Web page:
“There are few hours in life more agreeable than the hour dedicated to the ceremony known as afternoon tea.”

Henry James

Afternoon tea, that most quintessential of English customs is, perhaps surprisingly, a relatively new tradition. Whilst the custom of drinking tea dates back to the third millennium BC in China and was popularised in England during the 1660s by King Charles II and his wife the Portuguese Infant Catherine de Braganza, it was not until the mid-17th century that the concept of ‘afternoon tea’ first appeared.

Afternoon tea was introduced in England by Anna, the seventh Duchess of Bedford, in the year 1840. The Duchess would become hungry around four o’clock in the afternoon. The evening meal in her household was served fashionably late at eight o’clock, thus leaving a long period of time between lunch and dinner. The Duchess asked that a tray of tea, bread and butter (some time earlier, the Earl of Sandwich had had the idea of putting a filling between two slices of bread) and cake be brought to her room during the late afternoon. This became a habit of hers and she began inviting friends to join her.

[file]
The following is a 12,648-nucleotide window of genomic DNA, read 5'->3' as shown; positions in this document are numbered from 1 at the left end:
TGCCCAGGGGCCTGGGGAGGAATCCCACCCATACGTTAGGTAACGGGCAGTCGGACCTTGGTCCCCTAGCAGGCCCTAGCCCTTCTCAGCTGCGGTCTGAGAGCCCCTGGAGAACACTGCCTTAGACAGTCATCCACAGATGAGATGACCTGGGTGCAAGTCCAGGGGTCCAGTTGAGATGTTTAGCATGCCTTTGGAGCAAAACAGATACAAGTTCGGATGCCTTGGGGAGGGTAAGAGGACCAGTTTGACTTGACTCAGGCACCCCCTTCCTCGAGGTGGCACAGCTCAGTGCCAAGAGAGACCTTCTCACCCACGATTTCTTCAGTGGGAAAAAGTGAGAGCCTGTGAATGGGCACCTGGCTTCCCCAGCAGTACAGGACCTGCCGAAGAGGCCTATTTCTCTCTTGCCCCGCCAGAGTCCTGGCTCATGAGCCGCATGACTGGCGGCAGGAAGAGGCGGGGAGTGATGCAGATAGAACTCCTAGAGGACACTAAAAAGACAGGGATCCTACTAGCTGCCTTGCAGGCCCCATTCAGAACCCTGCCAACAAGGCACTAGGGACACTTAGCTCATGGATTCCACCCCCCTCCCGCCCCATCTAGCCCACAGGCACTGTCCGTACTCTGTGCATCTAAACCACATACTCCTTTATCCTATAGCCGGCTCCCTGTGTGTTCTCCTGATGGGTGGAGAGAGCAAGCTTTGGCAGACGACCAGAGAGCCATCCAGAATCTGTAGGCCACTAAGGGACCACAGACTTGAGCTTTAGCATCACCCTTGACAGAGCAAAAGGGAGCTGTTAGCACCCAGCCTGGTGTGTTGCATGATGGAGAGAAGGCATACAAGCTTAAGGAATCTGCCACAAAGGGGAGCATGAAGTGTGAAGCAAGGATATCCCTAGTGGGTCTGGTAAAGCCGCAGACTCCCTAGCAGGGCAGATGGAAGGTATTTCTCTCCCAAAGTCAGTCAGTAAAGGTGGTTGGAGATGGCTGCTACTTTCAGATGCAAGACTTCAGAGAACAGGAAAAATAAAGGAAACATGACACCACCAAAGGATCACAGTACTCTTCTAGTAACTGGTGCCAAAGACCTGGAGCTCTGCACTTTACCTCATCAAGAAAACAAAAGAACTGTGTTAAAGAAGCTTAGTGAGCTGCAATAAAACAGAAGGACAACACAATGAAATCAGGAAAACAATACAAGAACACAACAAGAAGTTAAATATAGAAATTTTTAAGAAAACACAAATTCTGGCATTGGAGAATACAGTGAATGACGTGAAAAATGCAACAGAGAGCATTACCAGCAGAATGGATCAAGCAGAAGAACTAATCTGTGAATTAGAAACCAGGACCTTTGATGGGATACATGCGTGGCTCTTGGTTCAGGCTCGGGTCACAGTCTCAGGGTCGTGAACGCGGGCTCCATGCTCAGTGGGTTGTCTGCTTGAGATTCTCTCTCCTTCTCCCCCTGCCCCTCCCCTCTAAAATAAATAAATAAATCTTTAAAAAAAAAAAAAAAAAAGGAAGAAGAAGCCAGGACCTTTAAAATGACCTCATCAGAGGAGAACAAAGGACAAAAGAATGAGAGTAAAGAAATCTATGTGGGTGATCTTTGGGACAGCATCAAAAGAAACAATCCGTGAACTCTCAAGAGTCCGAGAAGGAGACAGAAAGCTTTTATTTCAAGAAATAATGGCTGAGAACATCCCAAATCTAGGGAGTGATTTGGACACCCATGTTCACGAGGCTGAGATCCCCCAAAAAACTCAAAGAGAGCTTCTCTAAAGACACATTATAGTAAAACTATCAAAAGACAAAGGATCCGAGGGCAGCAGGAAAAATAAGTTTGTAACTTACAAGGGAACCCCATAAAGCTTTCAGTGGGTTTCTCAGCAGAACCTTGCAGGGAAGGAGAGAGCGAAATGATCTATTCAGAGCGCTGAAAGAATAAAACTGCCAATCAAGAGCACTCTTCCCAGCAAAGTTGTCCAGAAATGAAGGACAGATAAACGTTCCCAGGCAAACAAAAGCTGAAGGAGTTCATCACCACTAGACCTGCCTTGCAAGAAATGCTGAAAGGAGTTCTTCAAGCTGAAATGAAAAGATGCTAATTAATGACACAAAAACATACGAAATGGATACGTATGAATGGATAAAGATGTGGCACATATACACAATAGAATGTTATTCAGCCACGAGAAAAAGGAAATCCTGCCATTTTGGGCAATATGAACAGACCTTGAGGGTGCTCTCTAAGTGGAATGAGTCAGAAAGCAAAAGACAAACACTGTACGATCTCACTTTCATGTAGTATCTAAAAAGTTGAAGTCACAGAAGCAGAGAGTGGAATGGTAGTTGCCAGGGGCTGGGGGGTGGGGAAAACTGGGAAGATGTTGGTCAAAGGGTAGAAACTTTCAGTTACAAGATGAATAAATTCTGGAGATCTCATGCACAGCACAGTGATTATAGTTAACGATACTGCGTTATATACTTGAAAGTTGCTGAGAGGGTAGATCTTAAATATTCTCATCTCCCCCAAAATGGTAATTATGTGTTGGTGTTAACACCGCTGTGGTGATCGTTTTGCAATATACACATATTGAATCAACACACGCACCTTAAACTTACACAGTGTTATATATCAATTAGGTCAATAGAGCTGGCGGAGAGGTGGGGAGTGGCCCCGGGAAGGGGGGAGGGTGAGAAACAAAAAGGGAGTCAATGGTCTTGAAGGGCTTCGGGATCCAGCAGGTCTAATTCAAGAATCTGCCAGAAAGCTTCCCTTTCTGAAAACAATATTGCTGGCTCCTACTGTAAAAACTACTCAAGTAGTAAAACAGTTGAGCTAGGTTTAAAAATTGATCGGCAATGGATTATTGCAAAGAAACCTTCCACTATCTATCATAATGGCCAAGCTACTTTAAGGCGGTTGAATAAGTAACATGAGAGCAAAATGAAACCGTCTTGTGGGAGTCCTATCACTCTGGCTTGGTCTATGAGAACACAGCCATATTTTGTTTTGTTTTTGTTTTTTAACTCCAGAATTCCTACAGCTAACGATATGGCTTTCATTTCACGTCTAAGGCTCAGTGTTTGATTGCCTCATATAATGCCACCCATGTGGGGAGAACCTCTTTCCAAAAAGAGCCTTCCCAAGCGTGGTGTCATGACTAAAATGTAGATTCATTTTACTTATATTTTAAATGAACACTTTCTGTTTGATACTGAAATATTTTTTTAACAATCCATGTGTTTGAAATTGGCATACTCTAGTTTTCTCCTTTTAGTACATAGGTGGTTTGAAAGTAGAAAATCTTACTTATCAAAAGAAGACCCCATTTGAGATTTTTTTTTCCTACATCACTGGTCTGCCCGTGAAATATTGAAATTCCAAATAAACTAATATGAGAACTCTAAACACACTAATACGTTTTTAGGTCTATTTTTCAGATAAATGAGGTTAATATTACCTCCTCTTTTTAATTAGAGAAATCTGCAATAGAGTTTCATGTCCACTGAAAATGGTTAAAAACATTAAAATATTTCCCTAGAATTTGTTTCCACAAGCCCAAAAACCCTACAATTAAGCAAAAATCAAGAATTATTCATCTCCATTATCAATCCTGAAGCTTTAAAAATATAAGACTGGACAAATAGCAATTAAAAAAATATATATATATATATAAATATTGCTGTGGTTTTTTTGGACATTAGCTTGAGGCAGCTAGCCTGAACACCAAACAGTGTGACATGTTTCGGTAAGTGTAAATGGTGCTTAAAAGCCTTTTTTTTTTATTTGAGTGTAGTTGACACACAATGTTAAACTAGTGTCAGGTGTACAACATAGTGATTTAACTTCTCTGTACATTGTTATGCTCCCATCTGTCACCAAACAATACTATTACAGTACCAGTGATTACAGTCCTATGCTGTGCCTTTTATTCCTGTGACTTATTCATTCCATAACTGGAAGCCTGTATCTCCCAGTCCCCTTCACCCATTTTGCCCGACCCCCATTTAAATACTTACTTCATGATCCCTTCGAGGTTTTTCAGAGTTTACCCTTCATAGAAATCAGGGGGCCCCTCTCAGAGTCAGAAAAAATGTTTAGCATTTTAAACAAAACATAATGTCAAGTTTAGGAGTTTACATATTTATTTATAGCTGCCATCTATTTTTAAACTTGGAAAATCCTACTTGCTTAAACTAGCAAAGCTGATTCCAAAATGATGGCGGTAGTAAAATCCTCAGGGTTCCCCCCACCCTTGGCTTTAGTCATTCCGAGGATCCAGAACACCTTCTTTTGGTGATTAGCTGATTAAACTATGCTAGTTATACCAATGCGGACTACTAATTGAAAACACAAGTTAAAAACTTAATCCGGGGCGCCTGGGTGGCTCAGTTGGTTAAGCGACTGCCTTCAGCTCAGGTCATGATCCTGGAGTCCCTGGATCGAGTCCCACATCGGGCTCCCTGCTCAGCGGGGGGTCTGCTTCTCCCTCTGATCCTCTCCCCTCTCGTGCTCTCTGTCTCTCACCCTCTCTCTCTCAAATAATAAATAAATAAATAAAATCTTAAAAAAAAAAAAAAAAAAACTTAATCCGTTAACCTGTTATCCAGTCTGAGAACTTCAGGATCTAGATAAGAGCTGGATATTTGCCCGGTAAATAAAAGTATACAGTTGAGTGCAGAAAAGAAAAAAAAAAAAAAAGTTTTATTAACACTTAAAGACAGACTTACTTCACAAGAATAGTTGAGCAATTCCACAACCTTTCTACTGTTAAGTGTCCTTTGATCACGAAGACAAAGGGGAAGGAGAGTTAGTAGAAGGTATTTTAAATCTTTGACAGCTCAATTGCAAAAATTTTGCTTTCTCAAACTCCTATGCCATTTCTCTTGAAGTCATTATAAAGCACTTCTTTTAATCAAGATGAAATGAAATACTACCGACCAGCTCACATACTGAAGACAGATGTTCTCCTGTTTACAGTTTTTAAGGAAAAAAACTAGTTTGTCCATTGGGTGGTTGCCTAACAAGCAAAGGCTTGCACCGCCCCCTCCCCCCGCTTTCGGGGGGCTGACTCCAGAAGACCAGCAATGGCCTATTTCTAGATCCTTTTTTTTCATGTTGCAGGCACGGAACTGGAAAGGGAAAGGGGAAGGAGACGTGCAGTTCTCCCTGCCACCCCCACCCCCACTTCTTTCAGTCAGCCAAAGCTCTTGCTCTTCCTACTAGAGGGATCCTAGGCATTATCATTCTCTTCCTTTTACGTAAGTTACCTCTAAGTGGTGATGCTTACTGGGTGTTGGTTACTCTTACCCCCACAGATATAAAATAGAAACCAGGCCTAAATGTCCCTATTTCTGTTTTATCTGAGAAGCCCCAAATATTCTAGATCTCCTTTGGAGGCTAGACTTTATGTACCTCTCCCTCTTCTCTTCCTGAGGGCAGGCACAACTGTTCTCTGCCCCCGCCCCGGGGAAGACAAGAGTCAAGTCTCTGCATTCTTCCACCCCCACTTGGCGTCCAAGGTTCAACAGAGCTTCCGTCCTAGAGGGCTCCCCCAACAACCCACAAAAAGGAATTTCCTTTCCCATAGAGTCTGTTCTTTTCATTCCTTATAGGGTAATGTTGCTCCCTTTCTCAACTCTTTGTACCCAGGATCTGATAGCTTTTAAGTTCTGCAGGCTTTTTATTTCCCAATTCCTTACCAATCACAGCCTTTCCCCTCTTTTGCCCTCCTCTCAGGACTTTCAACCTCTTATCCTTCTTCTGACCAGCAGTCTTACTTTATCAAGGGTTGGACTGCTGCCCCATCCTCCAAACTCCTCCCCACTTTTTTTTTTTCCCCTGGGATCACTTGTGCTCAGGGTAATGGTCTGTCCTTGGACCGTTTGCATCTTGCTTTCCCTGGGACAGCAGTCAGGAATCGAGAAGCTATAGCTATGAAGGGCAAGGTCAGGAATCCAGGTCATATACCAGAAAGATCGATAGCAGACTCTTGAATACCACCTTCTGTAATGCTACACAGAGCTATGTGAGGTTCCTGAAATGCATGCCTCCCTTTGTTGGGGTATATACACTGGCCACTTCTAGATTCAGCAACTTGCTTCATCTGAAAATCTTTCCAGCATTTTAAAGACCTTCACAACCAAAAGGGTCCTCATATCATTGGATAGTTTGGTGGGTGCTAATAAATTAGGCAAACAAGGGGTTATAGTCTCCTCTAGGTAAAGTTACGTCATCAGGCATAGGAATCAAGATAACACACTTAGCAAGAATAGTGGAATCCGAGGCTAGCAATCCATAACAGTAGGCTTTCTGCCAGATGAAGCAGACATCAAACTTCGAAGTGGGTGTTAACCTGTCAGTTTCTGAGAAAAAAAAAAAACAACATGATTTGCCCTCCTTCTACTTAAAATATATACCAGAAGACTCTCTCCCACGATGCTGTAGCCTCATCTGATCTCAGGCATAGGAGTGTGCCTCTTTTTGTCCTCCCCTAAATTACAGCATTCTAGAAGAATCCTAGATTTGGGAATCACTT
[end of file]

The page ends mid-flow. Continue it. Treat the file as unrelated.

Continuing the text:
This pause for tea became a fashionable social event. During the 1880’s upper-class and society women would change into long gowns, gloves and hats for their afternoon tea which was usually served in the drawing room between four and five o’clock.

Afternoon Tea at Legacy Hotels

Treat yourself to a scrumptious homemade Afternoon Tea in one of our hotels with wonderful surroundings and soak up the ambience (and a perhaps some sunshine). This traditional English occasion is the ideal way to entertain close friends, relatives or colleagues.

To see the hotels menu’s please follow the below links.

Best Western Chilworth Manor – Southampton
Rose and Crown – Salisbury
Hotel Victoria – Newquay
Best Western Angel – Chippenham
Wychwood Park – Crewe
New Place – Southampton
Hilton Garden Inn – Sunderland
Mercure Bridgwater – Bridgwater
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